Poems by the one and only 'great'
Scottish Poet William Topaz McGonagall
POEM : The Terrific Cyclone of 1893 by William Topaz McGonagall
FROM : From Last Poetic Gems
Twas in the year of 1893, and on the 17th and 18th of November,
Which the people of Dundee and elsewhere will long remember,
The terrific cyclone that blew down trees,
And wrecked many vessels on the high seas.
All along the coast the Storm Fiend did loudly roar,
Whereby many ships were wrecked along the shore,
And many seamen lost their lives,
Which caused their children to mourn and their wives.
Alas! they wiil never see their husbands again,
And to weep for them 'tis all in vain,
Because sorrow never could revive the dead,
Therefore they must weep, knowing all hope is fled.
The people's hearts in Dundee were full of dread
For fear of chimney-cans falling on their heads,
And the roofs of several houses were hurled to the ground,
And the tenants were affrighted, and their sorrow was profound,
And scores of wooden sheds were levelled to the ground,
And chimney stalks fell with a crashing rebound :
The gale swept everything before it in its way;
No less than 250 trees and 37 tombstones were blown down at Balgay.
Oh! it was a pitiful and a terrible sight
To see the fallen trees lying left and right,
Scattered about in the beautiful Hill of Balgay,
Also the tombstones that were swept away.
At Broughty Ferry the gale made a noise like thunder,
Which made the inhabitants shake with fear and wonder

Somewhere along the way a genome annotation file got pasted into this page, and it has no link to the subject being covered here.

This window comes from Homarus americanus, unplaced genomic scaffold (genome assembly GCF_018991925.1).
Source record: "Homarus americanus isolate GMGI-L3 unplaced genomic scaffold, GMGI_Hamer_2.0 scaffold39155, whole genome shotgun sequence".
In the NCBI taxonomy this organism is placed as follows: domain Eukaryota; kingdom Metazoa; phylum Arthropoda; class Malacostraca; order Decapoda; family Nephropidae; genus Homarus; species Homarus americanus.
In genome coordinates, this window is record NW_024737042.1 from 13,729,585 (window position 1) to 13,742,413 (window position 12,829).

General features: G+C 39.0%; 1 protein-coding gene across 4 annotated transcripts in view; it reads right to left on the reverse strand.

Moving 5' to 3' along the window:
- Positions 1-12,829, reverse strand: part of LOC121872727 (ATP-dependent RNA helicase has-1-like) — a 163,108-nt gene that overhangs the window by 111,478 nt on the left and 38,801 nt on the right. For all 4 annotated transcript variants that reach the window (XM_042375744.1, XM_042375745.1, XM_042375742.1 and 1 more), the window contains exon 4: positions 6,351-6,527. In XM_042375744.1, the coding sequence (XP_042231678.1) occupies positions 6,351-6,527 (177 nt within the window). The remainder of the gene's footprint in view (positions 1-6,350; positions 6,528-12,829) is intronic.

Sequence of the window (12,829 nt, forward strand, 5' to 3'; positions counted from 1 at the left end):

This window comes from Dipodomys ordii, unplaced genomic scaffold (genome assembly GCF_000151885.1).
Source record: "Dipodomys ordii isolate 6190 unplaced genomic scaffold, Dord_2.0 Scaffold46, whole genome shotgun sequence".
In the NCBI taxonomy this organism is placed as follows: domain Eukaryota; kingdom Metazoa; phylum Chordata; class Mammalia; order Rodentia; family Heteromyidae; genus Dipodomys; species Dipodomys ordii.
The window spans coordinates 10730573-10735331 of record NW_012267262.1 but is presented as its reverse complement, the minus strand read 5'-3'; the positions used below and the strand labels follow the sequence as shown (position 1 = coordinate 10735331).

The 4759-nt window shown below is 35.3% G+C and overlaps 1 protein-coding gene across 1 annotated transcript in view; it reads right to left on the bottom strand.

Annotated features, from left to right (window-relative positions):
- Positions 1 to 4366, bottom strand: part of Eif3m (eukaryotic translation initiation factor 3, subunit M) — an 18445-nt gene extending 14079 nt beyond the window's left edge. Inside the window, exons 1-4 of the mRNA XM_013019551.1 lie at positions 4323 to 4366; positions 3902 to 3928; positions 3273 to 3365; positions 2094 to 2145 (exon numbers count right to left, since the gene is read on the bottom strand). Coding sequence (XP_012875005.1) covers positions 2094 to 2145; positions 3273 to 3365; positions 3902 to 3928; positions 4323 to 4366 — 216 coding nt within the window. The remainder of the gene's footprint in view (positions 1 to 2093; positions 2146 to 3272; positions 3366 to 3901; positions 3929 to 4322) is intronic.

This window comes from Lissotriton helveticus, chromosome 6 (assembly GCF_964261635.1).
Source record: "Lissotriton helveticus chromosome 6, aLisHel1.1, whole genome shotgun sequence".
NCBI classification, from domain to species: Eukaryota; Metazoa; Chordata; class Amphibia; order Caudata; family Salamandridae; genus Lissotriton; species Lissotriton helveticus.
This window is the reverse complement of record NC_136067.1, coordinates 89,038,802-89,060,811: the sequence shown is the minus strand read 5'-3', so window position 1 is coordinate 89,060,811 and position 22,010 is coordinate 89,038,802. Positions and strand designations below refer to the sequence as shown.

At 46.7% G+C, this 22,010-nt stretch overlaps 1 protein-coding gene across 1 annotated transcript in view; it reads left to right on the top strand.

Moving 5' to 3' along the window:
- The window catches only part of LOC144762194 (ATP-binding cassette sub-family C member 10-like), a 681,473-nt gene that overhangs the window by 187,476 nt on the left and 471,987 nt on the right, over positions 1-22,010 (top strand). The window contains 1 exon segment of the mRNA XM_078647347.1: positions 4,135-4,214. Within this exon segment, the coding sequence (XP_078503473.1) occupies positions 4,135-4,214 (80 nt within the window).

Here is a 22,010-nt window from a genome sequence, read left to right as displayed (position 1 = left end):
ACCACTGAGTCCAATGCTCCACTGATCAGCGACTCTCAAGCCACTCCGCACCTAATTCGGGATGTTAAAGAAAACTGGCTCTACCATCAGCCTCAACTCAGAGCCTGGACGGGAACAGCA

If their dwellings would be blown to the ground,
While the slates and chimney-cans were falling all around.
Early on the 18th a disaster occurred on the Tay :
The wreck of the steamer 'Union,'- Oh! horror and dismay!
Whereby four lives have been taken away,
Which will make their friends mourn for many a day.
The steamer left Newburgh for Dundee with a cargo of sand,
And the crew expected they would safely land,
But by the time the steamer was opposite Dundee,
Alas! stronger blew the gale, and heavier grew the sea.
And in order to prevent stranding the anchor was let go,
And with the cold the hearts of the crew were full of woe,
While the merciless Storm .Fiend loudly did roar,
As the vessel was driven towards the Fife shore.
Then the crew took shelter in the stokehole,
From the cold wind they could no longer thole,
But the high seas broke over her, one finding its way
Right into the stokehole, which filled the crew's hearts with dismay.
Then one of the crew, observing that the steamer had broached to,
Immediately went on deck to see what he could do,
And he tried hard to keep her head to the sea,
But the big waves dashed over her furiously.
Then Strachan shouted that the 'Union' was sinking fast,
Which caused his companions to stand aghast,
And Strachan tried to lower the small boat,
But alas! the vessel sunk, and the boat wouldn't float,
And before he could recover himself he was struggling in the sea,
And battling with the big waves right manfully,
But his companions sank with the 'Union' in the Tay,
Which filled Strachan's heart with sorrow and dismay,
And after a great struggle he reached the beach,
Fortunately so, which he never expected to reach,
For often he was drawn back by the back-wash,
As the big waves against his body did dash.
But, when nearly exhausted, and near to the land,
A piece of wreckage was near him, which he grasped with his hand,
Which providentially came within his reach,
And bruised, and battered, he was thrown on the beach.
He was so exhausted, he was unable to stand upright,
He felt so weakly, he was in such a plight,
Because the big waves had done him bodily harm,
Yet on hands and knees he crept to a house at Northfield farm.
He arrived there at ten minutes past four o'clock,
And when he awakened the inmates, their nerves got a shock,
But under their kind treatment he recovered speedily,
And was able to recount the disaster correctly.
Oh! it was a fearful, and a destructive storm!
I never mind the like since I was born,
Only the Tay Bridge storm of 1879,
And both these storms will be remembered for a very long time.